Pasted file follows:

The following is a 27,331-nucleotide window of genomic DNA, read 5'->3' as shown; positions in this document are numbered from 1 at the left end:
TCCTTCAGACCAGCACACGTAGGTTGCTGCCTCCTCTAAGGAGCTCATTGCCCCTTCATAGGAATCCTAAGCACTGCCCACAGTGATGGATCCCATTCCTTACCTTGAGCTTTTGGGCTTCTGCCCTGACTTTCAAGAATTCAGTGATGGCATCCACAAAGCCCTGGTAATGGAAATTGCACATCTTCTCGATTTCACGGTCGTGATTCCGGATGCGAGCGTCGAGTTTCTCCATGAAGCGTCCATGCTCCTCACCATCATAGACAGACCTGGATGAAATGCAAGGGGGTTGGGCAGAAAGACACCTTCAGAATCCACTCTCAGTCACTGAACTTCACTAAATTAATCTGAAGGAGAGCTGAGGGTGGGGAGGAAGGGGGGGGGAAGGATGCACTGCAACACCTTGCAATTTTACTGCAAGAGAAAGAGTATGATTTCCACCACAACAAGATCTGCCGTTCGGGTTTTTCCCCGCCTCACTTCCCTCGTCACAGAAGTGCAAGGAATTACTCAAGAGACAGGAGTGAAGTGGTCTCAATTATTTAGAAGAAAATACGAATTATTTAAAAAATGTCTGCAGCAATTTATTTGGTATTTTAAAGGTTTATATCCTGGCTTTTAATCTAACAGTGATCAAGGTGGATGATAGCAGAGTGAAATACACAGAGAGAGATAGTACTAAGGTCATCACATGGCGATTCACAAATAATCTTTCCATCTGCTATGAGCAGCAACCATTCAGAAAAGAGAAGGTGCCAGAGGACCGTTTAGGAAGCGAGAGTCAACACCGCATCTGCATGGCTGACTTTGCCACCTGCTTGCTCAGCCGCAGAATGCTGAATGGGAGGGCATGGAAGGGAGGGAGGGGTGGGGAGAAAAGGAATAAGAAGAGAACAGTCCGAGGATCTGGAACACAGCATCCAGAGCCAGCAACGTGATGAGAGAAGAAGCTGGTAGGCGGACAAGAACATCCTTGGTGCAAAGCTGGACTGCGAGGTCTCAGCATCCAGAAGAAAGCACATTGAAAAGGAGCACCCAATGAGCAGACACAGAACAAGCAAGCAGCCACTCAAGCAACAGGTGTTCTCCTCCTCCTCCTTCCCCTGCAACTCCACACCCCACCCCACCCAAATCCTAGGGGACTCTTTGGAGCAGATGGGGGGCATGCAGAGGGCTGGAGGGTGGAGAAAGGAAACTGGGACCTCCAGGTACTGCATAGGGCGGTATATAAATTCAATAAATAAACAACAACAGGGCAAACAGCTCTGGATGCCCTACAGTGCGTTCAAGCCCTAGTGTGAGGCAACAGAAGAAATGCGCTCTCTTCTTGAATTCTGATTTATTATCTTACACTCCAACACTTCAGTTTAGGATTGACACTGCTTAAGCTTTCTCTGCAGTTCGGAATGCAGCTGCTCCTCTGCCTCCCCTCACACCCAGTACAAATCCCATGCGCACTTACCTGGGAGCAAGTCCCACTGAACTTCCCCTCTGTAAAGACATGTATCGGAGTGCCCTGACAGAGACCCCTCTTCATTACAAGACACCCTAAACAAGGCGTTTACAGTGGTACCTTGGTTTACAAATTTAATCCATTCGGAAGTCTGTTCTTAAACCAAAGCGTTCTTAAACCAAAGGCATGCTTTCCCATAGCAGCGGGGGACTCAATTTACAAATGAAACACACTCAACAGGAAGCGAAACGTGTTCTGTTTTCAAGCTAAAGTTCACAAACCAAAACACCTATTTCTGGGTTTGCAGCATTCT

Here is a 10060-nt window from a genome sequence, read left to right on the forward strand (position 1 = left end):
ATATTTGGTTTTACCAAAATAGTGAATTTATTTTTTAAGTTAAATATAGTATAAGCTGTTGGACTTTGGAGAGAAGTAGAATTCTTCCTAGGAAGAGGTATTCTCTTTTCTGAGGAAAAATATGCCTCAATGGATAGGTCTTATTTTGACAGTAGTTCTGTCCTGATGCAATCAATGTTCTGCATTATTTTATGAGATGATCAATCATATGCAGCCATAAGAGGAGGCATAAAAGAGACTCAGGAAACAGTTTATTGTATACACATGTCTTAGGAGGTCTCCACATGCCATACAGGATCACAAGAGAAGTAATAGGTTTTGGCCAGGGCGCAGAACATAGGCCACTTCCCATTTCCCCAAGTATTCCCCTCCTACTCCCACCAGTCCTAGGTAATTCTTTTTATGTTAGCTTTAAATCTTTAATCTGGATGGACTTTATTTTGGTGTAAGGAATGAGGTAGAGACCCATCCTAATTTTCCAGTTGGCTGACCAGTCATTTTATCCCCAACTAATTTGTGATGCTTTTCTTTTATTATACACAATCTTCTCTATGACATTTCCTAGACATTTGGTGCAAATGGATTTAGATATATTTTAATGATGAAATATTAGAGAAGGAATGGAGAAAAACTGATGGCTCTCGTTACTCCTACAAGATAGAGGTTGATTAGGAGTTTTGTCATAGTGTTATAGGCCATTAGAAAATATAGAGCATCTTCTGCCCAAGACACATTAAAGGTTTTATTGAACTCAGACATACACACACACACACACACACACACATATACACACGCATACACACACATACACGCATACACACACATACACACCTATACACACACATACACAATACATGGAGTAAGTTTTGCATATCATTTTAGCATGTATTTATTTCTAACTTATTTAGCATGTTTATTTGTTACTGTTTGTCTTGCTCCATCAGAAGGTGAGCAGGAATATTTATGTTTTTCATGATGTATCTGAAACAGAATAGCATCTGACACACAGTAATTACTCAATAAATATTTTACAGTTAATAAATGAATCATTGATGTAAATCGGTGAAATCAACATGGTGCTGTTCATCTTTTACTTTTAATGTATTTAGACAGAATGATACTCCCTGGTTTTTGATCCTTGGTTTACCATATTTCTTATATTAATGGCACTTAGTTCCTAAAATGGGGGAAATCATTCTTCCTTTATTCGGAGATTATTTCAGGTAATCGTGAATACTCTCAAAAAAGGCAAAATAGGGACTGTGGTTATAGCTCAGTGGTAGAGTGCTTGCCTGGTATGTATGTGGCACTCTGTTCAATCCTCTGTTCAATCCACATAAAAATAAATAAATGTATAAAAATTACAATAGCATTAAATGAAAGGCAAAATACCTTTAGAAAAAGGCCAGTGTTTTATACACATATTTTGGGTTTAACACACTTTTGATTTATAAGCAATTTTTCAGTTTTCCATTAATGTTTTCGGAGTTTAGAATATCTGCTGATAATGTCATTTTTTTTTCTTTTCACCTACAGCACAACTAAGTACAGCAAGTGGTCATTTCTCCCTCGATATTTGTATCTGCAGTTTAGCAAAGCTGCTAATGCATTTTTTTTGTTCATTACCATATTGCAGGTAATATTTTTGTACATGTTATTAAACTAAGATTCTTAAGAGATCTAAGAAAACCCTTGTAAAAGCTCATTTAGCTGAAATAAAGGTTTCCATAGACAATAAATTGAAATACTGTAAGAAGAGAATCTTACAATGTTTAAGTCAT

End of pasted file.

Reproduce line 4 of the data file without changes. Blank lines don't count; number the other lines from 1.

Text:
ATATTTGGTTTTACCAAAATAGTGAATTTATTTTTTAAGTTAAATATAGTATAAGCTGTTGGACTTTGGAGAGAAGTAGAATTCTTCCTAGGAAGAGGTATTCTCTTTTCTGAGGAAAAATATGCCTCAATGGATAGGTCTTATTTTGACAGTAGTTCTGTCCTGATGCAATCAATGTTCTGCATTATTTTATGAGATGATCAATCATATGCAGCCATAAGAGGAGGCATAAAAGAGACTCAGGAAACAGTTTATTGTATACACATGTCTTAGGAGGTCTCCACATGCCATACAGGATCACAAGAGAAGTAATAGGTTTTGGCCAGGGCGCAGAACATAGGCCACTTCCCATTTCCCCAAGTATTCCCCTCCTACTCCCACCAGTCCTAGGTAATTCTTTTTATGTTAGCTTTAAATCTTTAATCTGGATGGACTTTATTTTGGTGTAAGGAATGAGGTAGAGACCCATCCTAATTTTCCAGTTGGCTGACCAGTCATTTTATCCCCAACTAATTTGTGATGCTTTTCTTTTATTATACACAATCTTCTCTATGACATTTCCTAGACATTTGGTGCAAATGGATTTAGATATATTTTAATGATGAAATATTAGAGAAGGAATGGAGAAAAACTGATGGCTCTCGTTACTCCTACAAGATAGAGGTTGATTAGGAGTTTTGTCATAGTGTTATAGGCCATTAGAAAATATAGAGCATCTTCTGCCCAAGACACATTAAAGGTTTTATTGAACTCAGACATACACACACACACACACACACACACATATACACACGCATACACACACATACACGCATACACACACATACACACCTATACACACACATACACAATACATGGAGTAAGTTTTGCATATCATTTTAGCATGTATTTATTTCTAACTTATTTAGCATGTTTATTTGTTACTGTTTGTCTTGCTCCATCAGAAGGTGAGCAGGAATATTTATGTTTTTCATGATGTATCTGAAACAGAATAGCATCTGACACACAGTAATTACTCAATAAATATTTTACAGTTAATAAATGAATCATTGATGTAAATCGGTGAAATCAACATGGTGCTGTTCATCTTTTACTTTTAATGTATTTAGACAGAATGATACTCCCTGGTTTTTGATCCTTGGTTTACCATATTTCTTATATTAATGGCACTTAGTTCCTAAAATGGGGGAAATCATTCTTCCTTTATTCGGAGATTATTTCAGGTAATCGTGAATACTCTCAAAAAAGGCAAAATAGGGACTGTGGTTATAGCTCAGTGGTAGAGTGCTTGCCTGGTATGTATGTGGCACTCTGTTCAATCCTCTGTTCAATCCACATAAAAATAAATAAATGTATAAAAATTACAATAGCATTAAATGAAAGGCAAAATACCTTTAGAAAAAGGCCAGTGTTTTATACACATATTTTGGGTTTAACACACTTTTGATTTATAAGCAATTTTTCAGTTTTCCATTAATGTTTTCGGAGTTTAGAATATCTGCTGATAATGTCATTTTTTTTTCTTTTCACCTACAGCACAACTAAGTACAGCAAGTGGTCATTTCTCCCTCGATATTTGTATCTGCAGTTTAGCAAAGCTGCTAATGCATTTTTTTTGTTCATTACCATATTGCAGGTAATATTTTTGTACATGTTATTAAACTAAGATTCTTAAGAGATCTAAGAAAACCCTTGTAAAAGCTCATTTAGCTGAAATAAAGGTTTCCATAGACAATAAATTGAAATACTGTAAGAAGAGAATCTTACAATGTTTAAGTCAT